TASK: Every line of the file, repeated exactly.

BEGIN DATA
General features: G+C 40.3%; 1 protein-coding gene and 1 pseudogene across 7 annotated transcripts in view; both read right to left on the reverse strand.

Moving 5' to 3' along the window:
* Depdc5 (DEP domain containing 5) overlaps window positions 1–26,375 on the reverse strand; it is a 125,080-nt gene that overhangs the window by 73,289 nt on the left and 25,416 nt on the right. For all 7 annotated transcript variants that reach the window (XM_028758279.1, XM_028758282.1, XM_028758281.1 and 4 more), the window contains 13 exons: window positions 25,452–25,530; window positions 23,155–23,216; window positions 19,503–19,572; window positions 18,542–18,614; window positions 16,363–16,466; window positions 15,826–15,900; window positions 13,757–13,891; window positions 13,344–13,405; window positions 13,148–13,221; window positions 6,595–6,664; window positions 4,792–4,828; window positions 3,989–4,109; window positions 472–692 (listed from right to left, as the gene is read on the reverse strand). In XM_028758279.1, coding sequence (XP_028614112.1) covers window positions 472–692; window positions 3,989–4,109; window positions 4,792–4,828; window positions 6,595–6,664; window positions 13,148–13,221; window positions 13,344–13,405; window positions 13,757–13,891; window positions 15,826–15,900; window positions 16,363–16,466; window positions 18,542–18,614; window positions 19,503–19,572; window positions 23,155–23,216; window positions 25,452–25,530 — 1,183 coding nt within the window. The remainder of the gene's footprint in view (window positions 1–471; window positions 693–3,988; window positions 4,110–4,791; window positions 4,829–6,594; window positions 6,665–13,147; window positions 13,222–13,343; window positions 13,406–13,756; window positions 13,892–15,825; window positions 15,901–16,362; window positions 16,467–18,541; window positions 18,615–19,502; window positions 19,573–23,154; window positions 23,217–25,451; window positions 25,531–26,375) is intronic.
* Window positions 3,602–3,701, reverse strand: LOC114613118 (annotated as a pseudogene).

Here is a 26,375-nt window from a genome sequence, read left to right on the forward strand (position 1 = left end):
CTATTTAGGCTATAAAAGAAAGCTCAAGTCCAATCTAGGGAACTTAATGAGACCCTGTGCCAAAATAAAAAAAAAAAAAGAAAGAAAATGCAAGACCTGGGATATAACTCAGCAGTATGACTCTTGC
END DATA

General features: G+C 40.3%; 1 protein-coding gene and 1 pseudogene across 7 annotated transcripts in view; both read right to left on the reverse strand.

Moving 5' to 3' along the window:
* Depdc5 (DEP domain containing 5) overlaps window positions 1–26,375 on the reverse strand; it is a 125,080-nt gene that overhangs the window by 73,289 nt on the left and 25,416 nt on the right. For all 7 annotated transcript variants that reach the window (XM_028758279.1, XM_028758282.1, XM_028758281.1 and 4 more), the window contains 13 exons: window positions 25,452–25,530; window positions 23,155–23,216; window positions 19,503–19,572; window positions 18,542–18,614; window positions 16,363–16,466; window positions 15,826–15,900; window positions 13,757–13,891; window positions 13,344–13,405; window positions 13,148–13,221; window positions 6,595–6,664; window positions 4,792–4,828; window positions 3,989–4,109; window positions 472–692 (listed from right to left, as the gene is read on the reverse strand). In XM_028758279.1, coding sequence (XP_028614112.1) covers window positions 472–692; window positions 3,989–4,109; window positions 4,792–4,828; window positions 6,595–6,664; window positions 13,148–13,221; window positions 13,344–13,405; window positions 13,757–13,891; window positions 15,826–15,900; window positions 16,363–16,466; window positions 18,542–18,614; window positions 19,503–19,572; window positions 23,155–23,216; window positions 25,452–25,530 — 1,183 coding nt within the window. The remainder of the gene's footprint in view (window positions 1–471; window positions 693–3,988; window positions 4,110–4,791; window positions 4,829–6,594; window positions 6,665–13,147; window positions 13,222–13,343; window positions 13,406–13,756; window positions 13,892–15,825; window positions 15,901–16,362; window positions 16,467–18,541; window positions 18,615–19,502; window positions 19,573–23,154; window positions 23,217–25,451; window positions 25,531–26,375) is intronic.
* Window positions 3,602–3,701, reverse strand: LOC114613118 (annotated as a pseudogene).

Here is a 26,375-nt window from a genome sequence, read left to right on the forward strand (position 1 = left end):
CTATTTAGGCTATAAAAGAAAGCTCAAGTCCAATCTAGGGAACTTAATGAGACCCTGTGCCAAAATAAAAAAAAAAAAAGAAAGAAAATGCAAGACCTGGGATATAACTCAGCAGTATGACTCTTGC